November 14, 2006 > Watercooler Counsel
by Rich Proulx & Malinda Tuazon
Q: I work as a Server in a restaurant. Two new employees were hired and they were given scheduling preferences that violate our standing seniority policy. A group of us complained to the owner that we felt we the new employees were receiving unfair, preferential treatment. He told us that because we’re not members of a union, we have no rights to complain about our working conditions. He even went so far as to tell us we’d be suspended if we complained about the matter again. Is he right? Do we really have no rights?
Scared Senior Server
A: Yes and No. The owner is incorrect in some ways because everyone has rights to complain about certain working conditions that have nothing to do with unions. For example, you’re entitled by law to receive a certain minimum wage and to get breaks depending on the number of hours you’ve worked. You are also protected from retaliation for complaining about those wage and hour violations. In your case, because you don’t have a union, you probably don’t have an agreement with your employer which governs your scheduling based on seniority. Unions generally set those kinds of agreements in place and lay out the process to complain about breaches of those agreements by the employer.
Unless your employer is violating the seniority policy in a discriminatory way (e.g. based on race, sex, age, etc.), you may not have much outside recourse. But, you do have other rights! According to the National Labor Relations Board (NLRB), employees are protected from retaliation for concerted activities for the purpose of trying to improve working conditions. For example, the U.S. Supreme Court has recognized non-unionized workers’ rights to collectively protest the lack of heat in a cold working facility and also validated their protection from retaliation. In your case, you collectively complained about your working conditions and your boss threatened you. We hope that the threat doesn’t keep you from complaining again if the problem isn’t fixed, but if you do and you end up suspended, you should probably give the NLRB a call.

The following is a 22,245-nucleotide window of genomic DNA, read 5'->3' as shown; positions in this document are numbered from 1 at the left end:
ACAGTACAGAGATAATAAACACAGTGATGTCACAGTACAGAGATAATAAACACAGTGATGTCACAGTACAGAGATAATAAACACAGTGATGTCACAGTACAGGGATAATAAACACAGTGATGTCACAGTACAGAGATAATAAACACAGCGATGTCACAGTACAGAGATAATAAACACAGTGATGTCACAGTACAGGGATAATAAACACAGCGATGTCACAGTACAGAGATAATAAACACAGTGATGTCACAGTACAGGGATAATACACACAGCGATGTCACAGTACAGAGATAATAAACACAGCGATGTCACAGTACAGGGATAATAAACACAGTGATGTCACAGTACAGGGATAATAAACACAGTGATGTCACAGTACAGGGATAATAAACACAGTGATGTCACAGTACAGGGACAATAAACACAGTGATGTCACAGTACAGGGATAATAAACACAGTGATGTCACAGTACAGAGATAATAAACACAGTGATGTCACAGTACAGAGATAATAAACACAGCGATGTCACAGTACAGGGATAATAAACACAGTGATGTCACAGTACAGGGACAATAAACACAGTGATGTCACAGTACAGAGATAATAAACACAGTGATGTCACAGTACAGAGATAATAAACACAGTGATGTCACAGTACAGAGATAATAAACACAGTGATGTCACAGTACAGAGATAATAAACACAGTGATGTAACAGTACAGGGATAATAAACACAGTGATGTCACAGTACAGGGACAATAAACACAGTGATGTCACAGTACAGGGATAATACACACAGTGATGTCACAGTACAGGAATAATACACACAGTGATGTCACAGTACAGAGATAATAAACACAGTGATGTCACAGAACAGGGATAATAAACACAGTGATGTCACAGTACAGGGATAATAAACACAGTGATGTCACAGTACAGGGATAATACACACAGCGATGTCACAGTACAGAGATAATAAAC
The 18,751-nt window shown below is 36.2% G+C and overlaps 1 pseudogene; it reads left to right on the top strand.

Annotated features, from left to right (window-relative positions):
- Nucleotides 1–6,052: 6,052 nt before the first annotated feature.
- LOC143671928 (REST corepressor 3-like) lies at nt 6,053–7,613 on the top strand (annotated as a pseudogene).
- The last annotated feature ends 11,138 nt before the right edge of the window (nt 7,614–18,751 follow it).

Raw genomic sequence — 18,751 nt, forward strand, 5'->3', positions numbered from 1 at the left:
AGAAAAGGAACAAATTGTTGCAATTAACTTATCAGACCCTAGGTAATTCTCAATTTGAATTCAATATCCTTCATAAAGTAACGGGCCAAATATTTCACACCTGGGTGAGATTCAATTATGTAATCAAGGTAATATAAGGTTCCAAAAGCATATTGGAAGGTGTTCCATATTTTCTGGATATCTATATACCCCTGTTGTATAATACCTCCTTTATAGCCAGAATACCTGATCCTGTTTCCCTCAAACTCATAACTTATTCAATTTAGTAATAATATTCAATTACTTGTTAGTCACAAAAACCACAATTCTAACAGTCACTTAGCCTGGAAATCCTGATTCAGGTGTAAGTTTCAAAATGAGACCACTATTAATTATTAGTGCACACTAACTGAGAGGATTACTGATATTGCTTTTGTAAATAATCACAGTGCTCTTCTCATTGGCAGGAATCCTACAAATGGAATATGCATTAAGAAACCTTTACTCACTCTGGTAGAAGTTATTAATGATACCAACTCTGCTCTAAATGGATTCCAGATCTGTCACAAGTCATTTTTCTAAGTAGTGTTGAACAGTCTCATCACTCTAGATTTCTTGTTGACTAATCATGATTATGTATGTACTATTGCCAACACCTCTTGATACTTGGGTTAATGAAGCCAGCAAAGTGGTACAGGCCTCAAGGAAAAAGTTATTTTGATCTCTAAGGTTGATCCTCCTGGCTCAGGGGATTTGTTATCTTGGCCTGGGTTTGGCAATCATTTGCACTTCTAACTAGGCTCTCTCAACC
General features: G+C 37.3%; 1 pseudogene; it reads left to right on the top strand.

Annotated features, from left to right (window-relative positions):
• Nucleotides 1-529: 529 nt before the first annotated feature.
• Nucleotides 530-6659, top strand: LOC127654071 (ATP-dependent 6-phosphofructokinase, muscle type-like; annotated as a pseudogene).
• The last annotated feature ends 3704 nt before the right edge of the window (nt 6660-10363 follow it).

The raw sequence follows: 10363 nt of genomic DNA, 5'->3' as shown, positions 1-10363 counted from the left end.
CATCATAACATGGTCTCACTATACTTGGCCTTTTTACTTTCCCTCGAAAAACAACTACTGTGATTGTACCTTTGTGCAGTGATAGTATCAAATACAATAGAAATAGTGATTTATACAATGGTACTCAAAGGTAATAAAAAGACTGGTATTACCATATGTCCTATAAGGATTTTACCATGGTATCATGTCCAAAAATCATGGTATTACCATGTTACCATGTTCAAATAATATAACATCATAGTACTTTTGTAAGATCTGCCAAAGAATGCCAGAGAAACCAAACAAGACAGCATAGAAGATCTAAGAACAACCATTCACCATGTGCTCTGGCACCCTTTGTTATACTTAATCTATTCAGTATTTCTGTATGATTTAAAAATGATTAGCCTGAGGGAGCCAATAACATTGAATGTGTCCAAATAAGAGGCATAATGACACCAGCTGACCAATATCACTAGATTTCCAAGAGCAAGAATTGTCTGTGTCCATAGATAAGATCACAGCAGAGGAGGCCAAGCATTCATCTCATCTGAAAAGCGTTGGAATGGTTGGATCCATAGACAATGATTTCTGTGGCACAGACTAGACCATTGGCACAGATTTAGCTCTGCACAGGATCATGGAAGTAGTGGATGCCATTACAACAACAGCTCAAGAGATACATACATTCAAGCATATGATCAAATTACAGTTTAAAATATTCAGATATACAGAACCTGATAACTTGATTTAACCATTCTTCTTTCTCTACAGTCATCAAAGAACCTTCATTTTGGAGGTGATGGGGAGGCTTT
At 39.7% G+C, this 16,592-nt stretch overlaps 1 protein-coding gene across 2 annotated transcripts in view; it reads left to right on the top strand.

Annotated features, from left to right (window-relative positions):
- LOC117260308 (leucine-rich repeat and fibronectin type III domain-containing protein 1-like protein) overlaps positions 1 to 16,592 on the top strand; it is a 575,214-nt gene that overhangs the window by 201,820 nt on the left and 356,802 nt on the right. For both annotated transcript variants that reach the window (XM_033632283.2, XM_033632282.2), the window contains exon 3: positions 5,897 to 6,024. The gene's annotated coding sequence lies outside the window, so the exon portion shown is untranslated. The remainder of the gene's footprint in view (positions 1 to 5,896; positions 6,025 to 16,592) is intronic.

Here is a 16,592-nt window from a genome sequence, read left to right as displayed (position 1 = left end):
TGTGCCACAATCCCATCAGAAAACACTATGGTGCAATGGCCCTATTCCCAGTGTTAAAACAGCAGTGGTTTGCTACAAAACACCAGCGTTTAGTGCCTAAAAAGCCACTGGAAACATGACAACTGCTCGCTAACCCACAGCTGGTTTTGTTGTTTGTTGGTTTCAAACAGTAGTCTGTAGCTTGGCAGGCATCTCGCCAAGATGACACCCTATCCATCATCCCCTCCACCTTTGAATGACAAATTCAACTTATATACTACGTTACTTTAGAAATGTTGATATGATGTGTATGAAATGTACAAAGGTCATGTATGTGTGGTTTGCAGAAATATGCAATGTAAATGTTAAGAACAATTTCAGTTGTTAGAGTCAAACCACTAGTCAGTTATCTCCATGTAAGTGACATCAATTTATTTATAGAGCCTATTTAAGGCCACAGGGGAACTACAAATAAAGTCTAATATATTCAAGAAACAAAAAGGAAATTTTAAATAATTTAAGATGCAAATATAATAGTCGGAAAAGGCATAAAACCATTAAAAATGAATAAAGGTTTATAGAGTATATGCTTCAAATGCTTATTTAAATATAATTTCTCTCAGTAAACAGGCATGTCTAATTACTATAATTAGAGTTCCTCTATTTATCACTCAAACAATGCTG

Q: A volunteer complained to me the other day about decorations in the lounge area. The employees are almost exclusively men, so we have a few swimsuit and centerfold pictures up. She said she felt sexually harassed every time she had to walk in that room. I told her she can stop volunteering her time here if she doesn’t like it. She said she was going to find a lawyer. Does she have a chance?
Vexed by a Volunteer
Union City, CA
A: Well, that all depends on a few very important details. Is volunteer work required prior to regular employment? Does volunteer work usually lead to regular employment? Do applicants for regular positions who have volunteered get preference over those who have not? If you answered yes to any of those questions, you may be in some trouble. Telling your volunteer to “love it or leave it” could be viewed as denying her an employment opportunity and the EEOC probably has jurisdiction over the relationship between your employees and volunteers. Just because someone isn’t paid doesn’t mean they don’t have rights. Besides, is that any way to talk to someone?
Our team of government experts believe you have the right to have your questions answered, regardless of your affiliations. Since 1983, the number of wage and salary workers who are union members has fallen from 20.1% to 12.5%, according to the Bureau of Labor Statistics. Send your questions to Watercooler.Counsel@eeoc.gov. Rich is a former Supervisory Investigator and Malinda is a current Federal Investigator for the Equal Employment Opportunity Commission www.eeoc.gov. Identifying information in the questions may be fictional.